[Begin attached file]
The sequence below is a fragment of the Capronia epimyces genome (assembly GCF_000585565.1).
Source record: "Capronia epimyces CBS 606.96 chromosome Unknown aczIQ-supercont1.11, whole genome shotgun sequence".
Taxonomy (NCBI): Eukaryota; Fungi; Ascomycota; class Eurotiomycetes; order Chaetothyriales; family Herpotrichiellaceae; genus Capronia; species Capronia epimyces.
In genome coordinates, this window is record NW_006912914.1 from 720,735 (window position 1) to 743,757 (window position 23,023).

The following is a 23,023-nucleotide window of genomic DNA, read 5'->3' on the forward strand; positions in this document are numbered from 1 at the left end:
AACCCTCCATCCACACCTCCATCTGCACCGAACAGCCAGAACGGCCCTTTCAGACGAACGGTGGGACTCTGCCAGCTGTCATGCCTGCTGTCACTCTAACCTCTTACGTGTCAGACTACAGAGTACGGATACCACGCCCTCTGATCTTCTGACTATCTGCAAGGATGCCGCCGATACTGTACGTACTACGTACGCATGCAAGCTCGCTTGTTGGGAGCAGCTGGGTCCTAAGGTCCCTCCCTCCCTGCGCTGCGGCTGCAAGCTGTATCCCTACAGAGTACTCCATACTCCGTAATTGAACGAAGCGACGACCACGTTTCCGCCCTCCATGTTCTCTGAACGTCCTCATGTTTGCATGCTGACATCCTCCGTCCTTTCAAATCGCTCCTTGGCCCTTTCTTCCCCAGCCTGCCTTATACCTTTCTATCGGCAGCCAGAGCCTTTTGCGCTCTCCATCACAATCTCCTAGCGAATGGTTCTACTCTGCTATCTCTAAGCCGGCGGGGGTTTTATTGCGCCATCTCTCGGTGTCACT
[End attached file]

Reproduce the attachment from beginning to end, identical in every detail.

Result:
The sequence below is a fragment of the Capronia epimyces genome (assembly GCF_000585565.1).
Source record: "Capronia epimyces CBS 606.96 chromosome Unknown aczIQ-supercont1.11, whole genome shotgun sequence".
Taxonomy (NCBI): Eukaryota; Fungi; Ascomycota; class Eurotiomycetes; order Chaetothyriales; family Herpotrichiellaceae; genus Capronia; species Capronia epimyces.
In genome coordinates, this window is record NW_006912914.1 from 720,735 (window position 1) to 743,757 (window position 23,023).

The following is a 23,023-nucleotide window of genomic DNA, read 5'->3' on the forward strand; positions in this document are numbered from 1 at the left end:
AACCCTCCATCCACACCTCCATCTGCACCGAACAGCCAGAACGGCCCTTTCAGACGAACGGTGGGACTCTGCCAGCTGTCATGCCTGCTGTCACTCTAACCTCTTACGTGTCAGACTACAGAGTACGGATACCACGCCCTCTGATCTTCTGACTATCTGCAAGGATGCCGCCGATACTGTACGTACTACGTACGCATGCAAGCTCGCTTGTTGGGAGCAGCTGGGTCCTAAGGTCCCTCCCTCCCTGCGCTGCGGCTGCAAGCTGTATCCCTACAGAGTACTCCATACTCCGTAATTGAACGAAGCGACGACCACGTTTCCGCCCTCCATGTTCTCTGAACGTCCTCATGTTTGCATGCTGACATCCTCCGTCCTTTCAAATCGCTCCTTGGCCCTTTCTTCCCCAGCCTGCCTTATACCTTTCTATCGGCAGCCAGAGCCTTTTGCGCTCTCCATCACAATCTCCTAGCGAATGGTTCTACTCTGCTATCTCTAAGCCGGCGGGGGTTTTATTGCGCCATCTCTCGGTGTCACT